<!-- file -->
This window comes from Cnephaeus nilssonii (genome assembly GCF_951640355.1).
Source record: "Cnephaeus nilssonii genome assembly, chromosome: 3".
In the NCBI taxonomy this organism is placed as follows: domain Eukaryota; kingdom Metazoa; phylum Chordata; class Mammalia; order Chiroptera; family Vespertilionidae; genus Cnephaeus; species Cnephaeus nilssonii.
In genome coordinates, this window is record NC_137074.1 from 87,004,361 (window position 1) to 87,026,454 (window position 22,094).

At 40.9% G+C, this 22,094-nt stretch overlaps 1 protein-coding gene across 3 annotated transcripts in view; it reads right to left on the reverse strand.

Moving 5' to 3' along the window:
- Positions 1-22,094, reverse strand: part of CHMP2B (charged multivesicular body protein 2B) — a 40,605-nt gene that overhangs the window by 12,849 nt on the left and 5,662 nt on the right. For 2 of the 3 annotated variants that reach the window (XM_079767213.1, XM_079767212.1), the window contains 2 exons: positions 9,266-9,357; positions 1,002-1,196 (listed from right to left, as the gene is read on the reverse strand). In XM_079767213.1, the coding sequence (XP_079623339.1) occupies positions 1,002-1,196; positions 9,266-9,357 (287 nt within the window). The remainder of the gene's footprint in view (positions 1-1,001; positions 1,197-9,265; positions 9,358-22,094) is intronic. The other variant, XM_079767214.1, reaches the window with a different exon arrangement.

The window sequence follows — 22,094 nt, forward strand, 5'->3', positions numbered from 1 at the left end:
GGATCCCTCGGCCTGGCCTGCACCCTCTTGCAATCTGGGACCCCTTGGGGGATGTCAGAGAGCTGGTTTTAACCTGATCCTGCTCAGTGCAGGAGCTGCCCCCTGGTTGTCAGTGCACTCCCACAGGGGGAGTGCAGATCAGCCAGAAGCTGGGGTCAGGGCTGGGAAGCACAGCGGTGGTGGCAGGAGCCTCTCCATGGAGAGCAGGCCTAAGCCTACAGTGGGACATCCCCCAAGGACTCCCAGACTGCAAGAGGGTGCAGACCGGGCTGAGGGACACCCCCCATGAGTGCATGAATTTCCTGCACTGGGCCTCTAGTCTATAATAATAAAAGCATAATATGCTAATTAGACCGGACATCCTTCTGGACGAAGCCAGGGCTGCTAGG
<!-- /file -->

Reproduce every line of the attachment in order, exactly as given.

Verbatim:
This window comes from Cnephaeus nilssonii (genome assembly GCF_951640355.1).
Source record: "Cnephaeus nilssonii genome assembly, chromosome: 3".
In the NCBI taxonomy this organism is placed as follows: domain Eukaryota; kingdom Metazoa; phylum Chordata; class Mammalia; order Chiroptera; family Vespertilionidae; genus Cnephaeus; species Cnephaeus nilssonii.
In genome coordinates, this window is record NC_137074.1 from 87,004,361 (window position 1) to 87,026,454 (window position 22,094).

At 40.9% G+C, this 22,094-nt stretch overlaps 1 protein-coding gene across 3 annotated transcripts in view; it reads right to left on the reverse strand.

Moving 5' to 3' along the window:
- Positions 1-22,094, reverse strand: part of CHMP2B (charged multivesicular body protein 2B) — a 40,605-nt gene that overhangs the window by 12,849 nt on the left and 5,662 nt on the right. For 2 of the 3 annotated variants that reach the window (XM_079767213.1, XM_079767212.1), the window contains 2 exons: positions 9,266-9,357; positions 1,002-1,196 (listed from right to left, as the gene is read on the reverse strand). In XM_079767213.1, the coding sequence (XP_079623339.1) occupies positions 1,002-1,196; positions 9,266-9,357 (287 nt within the window). The remainder of the gene's footprint in view (positions 1-1,001; positions 1,197-9,265; positions 9,358-22,094) is intronic. The other variant, XM_079767214.1, reaches the window with a different exon arrangement.

The window sequence follows — 22,094 nt, forward strand, 5'->3', positions numbered from 1 at the left end:
GGATCCCTCGGCCTGGCCTGCACCCTCTTGCAATCTGGGACCCCTTGGGGGATGTCAGAGAGCTGGTTTTAACCTGATCCTGCTCAGTGCAGGAGCTGCCCCCTGGTTGTCAGTGCACTCCCACAGGGGGAGTGCAGATCAGCCAGAAGCTGGGGTCAGGGCTGGGAAGCACAGCGGTGGTGGCAGGAGCCTCTCCATGGAGAGCAGGCCTAAGCCTACAGTGGGACATCCCCCAAGGACTCCCAGACTGCAAGAGGGTGCAGACCGGGCTGAGGGACACCCCCCATGAGTGCATGAATTTCCTGCACTGGGCCTCTAGTCTATAATAATAAAAGCATAATATGCTAATTAGACCGGACATCCTTCTGGACGAAGCCAGGGCTGCTAGG